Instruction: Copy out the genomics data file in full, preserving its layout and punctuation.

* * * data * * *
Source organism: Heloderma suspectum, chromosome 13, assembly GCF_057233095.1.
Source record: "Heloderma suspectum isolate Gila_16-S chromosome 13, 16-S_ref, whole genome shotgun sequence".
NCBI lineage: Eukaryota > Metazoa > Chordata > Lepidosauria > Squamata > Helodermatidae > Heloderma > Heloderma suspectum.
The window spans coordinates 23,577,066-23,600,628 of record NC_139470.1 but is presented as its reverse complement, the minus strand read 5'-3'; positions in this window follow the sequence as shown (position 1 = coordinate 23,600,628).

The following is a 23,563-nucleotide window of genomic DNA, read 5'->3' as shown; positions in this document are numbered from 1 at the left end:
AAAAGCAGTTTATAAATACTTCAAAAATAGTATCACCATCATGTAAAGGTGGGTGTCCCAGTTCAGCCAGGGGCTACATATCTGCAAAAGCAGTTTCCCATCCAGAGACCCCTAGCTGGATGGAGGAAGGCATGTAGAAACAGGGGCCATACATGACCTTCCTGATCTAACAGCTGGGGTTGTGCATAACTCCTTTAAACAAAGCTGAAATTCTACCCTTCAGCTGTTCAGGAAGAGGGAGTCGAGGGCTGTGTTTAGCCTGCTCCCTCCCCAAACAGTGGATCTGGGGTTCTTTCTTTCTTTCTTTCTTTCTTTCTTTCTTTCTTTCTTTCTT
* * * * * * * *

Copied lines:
Source organism: Heloderma suspectum, chromosome 13, assembly GCF_057233095.1.
Source record: "Heloderma suspectum isolate Gila_16-S chromosome 13, 16-S_ref, whole genome shotgun sequence".
NCBI lineage: Eukaryota > Metazoa > Chordata > Lepidosauria > Squamata > Helodermatidae > Heloderma > Heloderma suspectum.
The window spans coordinates 23,577,066-23,600,628 of record NC_139470.1 but is presented as its reverse complement, the minus strand read 5'-3'; positions in this window follow the sequence as shown (position 1 = coordinate 23,600,628).

The following is a 23,563-nucleotide window of genomic DNA, read 5'->3' as shown; positions in this document are numbered from 1 at the left end:
AAAAGCAGTTTATAAATACTTCAAAAATAGTATCACCATCATGTAAAGGTGGGTGTCCCAGTTCAGCCAGGGGCTACATATCTGCAAAAGCAGTTTCCCATCCAGAGACCCCTAGCTGGATGGAGGAAGGCATGTAGAAACAGGGGCCATACATGACCTTCCTGATCTAACAGCTGGGGTTGTGCATAACTCCTTTAAACAAAGCTGAAATTCTACCCTTCAGCTGTTCAGGAAGAGGGAGTCGAGGGCTGTGTTTAGCCTGCTCCCTCCCCAAACAGTGGATCTGGGGTTCTTTCTTTCTTTCTTTCTTTCTTTCTTTCTTTCTTTCTTTCTT